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With such recent releases as PARANORMAL ACTIVITY, CLOVERFIELD and the [REC] films, documentary-style horror is more popular than ever, and CYRUS: MIND OF A SERIAL KILLER is one of the latest entries in the subgenre. Written and directed by Mark Vadik (and no relation to the other CYRUS currently playing theaters), the movie centers on a small, independent news crew investigating a series of unexplained disappearances in the isolated Midwestern county of Arkham Heights.
In the course of pursuing their story, Maria, played by HALLOWEEN and HATCHET 2 scream queen Danielle Harris (pictured), and her cameraman Tom (Tony Yalda) interview Emmett (genre vet Lance Henriksen), who knows all too well about Cyrus (SLEEPWALKERS’ Brian Krause), a.k.a. “The County Line Cannibal.” The more Emmett reveals, the closer Maria comes to the story that could be her big break—if she survives. The cast also includes Fango fave Doug Jones, Rae Dawn Chong and Tiffany Shepis.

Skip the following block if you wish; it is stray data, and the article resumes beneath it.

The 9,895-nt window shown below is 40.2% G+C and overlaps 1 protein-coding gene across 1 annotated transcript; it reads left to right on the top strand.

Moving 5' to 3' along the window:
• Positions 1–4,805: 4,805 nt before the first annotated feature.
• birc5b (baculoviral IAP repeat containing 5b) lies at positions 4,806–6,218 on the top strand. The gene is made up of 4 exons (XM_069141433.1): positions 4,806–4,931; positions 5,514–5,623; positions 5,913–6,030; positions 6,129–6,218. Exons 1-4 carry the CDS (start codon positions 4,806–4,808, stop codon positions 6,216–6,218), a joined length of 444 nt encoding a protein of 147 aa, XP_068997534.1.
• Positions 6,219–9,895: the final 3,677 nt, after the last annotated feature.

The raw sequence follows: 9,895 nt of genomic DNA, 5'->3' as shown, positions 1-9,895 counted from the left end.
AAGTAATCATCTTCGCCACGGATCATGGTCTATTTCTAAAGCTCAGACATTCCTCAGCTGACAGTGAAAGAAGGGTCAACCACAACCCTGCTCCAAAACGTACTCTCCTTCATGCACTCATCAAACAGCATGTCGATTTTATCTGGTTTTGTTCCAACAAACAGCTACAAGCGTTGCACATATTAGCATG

FANGORIA: How did you come to write and direct of CYRUS: MIND OF A SERIAL KILLER?
MARK VADIK: I had actually been shopping another project, American BoogeyMan, when I was offered a script doctor gig on a horror project for a production company that shall remain anonymous. They wanted some writing samples, and CYRUS was one of the scripts I gave them. Somehow, it made its way around to a couple of producers, one thing lead to another and pretty soon we were in preproduction.
FANG: How did the idea for the film come about?